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5 Facts on the Trade Adjustment Assistance Phaseout

5 Facts on the Trade Adjustment Assistance Phaseout

Here are five things to know about the trade adjustment assistance phaseout:A woman wearing a headset smiles while working at a call center.

TAA Program termination means the program “phases out” over several years.

Under the phaseout termination, eligible workers continue to be entitled to the benefits and services available under the version of the trade adjustment assistance (TAA) Program in effect when the petition covering them was filed. The TAA Program will allocate funds to states to cover the costs of providing TAA benefits and services to eligible workers as long as states can justify the need for them.

States must continue to reach out to workers eligible for trade adjustment assistance under the TAA Program. 

More than 300 workers have become TAA Program participants since the program entered phaseout termination in July 2022. While the program phases out, the law requires states to continue to find and serve workers who may be eligible to apply for TAA benefits and services. States must conduct outreach activities that explain available TAA Program benefits and services and who’s eligible to receive them.  

Workers who found new jobs after being separated from their trade-affected employment who are now unemployed may be eligible for TAA benefits and services.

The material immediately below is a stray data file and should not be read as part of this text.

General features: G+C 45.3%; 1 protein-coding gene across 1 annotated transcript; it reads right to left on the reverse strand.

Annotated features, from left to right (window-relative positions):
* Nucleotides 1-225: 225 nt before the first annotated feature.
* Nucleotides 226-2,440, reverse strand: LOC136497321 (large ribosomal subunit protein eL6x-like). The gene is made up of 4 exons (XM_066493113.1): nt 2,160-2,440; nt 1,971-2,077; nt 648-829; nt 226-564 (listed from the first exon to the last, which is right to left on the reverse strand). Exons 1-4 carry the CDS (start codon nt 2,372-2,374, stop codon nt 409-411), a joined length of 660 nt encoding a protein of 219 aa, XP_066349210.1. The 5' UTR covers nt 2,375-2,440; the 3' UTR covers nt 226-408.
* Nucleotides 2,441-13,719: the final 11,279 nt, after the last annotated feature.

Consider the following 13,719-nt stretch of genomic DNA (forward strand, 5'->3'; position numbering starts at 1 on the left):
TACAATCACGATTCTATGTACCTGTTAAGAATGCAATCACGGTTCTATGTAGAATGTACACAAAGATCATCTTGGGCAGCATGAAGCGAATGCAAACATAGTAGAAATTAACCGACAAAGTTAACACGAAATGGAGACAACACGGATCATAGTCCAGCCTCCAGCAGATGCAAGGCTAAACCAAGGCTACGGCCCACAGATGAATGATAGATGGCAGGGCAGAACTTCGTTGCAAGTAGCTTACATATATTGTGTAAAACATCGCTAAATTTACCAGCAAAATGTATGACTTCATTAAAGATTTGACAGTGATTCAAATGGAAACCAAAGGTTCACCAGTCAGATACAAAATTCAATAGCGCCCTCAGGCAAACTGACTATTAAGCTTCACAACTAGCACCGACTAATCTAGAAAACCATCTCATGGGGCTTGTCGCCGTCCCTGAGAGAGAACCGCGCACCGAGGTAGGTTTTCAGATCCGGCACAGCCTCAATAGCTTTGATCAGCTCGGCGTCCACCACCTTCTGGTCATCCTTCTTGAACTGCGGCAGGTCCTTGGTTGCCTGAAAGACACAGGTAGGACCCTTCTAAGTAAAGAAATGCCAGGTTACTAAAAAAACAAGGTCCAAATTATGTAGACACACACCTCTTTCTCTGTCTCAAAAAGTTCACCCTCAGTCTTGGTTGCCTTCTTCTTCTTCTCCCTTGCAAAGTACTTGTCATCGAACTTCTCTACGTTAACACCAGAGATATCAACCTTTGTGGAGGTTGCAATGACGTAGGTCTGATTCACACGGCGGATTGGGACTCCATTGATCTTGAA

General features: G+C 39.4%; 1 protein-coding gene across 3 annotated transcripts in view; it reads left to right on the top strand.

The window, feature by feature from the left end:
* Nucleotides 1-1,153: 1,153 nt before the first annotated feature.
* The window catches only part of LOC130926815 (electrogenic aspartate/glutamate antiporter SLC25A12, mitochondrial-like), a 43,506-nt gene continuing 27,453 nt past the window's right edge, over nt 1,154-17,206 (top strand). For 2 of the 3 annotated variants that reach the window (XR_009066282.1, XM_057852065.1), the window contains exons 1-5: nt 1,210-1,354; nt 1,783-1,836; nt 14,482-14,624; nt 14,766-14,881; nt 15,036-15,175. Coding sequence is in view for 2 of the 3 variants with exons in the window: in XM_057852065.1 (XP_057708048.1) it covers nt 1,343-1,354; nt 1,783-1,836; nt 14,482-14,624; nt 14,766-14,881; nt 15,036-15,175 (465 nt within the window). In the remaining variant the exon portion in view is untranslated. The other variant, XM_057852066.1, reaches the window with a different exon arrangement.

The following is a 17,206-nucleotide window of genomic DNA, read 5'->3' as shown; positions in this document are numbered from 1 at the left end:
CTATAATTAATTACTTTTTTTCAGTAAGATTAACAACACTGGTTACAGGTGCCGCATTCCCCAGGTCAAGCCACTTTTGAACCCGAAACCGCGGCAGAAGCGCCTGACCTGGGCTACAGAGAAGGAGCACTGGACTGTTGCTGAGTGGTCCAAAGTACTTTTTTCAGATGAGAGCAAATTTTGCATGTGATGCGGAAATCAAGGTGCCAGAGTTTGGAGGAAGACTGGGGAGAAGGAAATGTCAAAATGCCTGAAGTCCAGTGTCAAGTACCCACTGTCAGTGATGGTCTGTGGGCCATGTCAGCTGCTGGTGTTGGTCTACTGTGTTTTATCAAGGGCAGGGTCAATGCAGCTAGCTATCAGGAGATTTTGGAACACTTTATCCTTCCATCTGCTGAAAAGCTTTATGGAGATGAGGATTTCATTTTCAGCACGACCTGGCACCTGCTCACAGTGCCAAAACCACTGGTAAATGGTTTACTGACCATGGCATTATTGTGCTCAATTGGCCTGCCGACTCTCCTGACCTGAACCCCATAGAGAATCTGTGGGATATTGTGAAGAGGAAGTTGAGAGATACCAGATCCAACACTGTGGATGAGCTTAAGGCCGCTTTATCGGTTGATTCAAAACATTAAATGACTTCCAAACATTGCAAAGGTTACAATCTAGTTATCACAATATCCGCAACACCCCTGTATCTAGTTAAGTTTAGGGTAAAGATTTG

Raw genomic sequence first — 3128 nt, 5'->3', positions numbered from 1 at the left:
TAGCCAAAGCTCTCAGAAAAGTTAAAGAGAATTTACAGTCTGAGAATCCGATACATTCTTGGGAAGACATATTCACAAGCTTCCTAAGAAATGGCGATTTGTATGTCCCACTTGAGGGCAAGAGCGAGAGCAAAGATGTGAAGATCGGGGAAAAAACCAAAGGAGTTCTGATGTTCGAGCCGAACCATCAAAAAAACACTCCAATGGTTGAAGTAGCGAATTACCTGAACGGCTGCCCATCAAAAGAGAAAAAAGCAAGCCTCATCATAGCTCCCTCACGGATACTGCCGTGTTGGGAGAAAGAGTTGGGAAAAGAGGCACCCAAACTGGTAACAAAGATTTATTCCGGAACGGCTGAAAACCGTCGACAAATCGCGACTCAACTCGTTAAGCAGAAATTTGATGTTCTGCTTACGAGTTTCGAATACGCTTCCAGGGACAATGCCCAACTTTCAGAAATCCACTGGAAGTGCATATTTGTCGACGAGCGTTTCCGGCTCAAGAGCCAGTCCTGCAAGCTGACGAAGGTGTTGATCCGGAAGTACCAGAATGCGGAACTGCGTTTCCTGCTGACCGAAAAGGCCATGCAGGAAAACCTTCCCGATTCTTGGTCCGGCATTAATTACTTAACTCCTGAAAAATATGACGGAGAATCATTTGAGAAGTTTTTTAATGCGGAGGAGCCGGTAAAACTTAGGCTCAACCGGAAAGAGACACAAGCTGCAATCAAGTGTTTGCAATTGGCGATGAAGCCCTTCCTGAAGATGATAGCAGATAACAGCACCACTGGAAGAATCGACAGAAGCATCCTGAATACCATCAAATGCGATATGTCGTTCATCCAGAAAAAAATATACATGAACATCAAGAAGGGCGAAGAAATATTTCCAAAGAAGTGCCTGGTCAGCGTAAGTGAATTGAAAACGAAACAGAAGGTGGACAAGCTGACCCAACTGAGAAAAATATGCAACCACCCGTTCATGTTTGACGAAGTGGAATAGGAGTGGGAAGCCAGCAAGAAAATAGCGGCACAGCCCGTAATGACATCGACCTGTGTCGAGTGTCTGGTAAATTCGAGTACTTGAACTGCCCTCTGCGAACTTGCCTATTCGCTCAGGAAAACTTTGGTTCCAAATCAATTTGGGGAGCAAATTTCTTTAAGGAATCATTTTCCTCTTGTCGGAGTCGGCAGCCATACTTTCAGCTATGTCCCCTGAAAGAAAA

Workers covered by petitions the Department of Labor certified on and before June 30, 2022 are eligible to apply for TAA benefits and services. All eligible workers can apply for TAA benefits and services. 

We’re still accepting petitions for TAA group eligibility. 

As of July 21, 2023, 401 petitions covering 41,133 workers are pending investigation.  While Section 285 of the Trade Adjustment Assistance Act of 1974 (TAARA) requires the department to discontinue issuing  determinations on petitions filed after June 30, 2022, we can continue to accept TAA Program petitions.

States are using innovative tools and techniques such as geofencing, job referrals, and on-the-job training to find, train and employ trade-affected workers.

States are inventing new ways to serve TAA program participants, including teaming with local stores, implementing location services, providing gas card incentives, and streamlining human resources processes to facilitate faster enrollment in on-the-job training. Read about these innovative practices here.

Renata Adjibodou is the administrator of the Office of Trade Adjustment Assistance in the U.S. Department of Labor’s Employment and Training Administration.

Tue, 08/29/2023 – 16:13

Renata Adjibodou

Sourced from Us Dept of Labor

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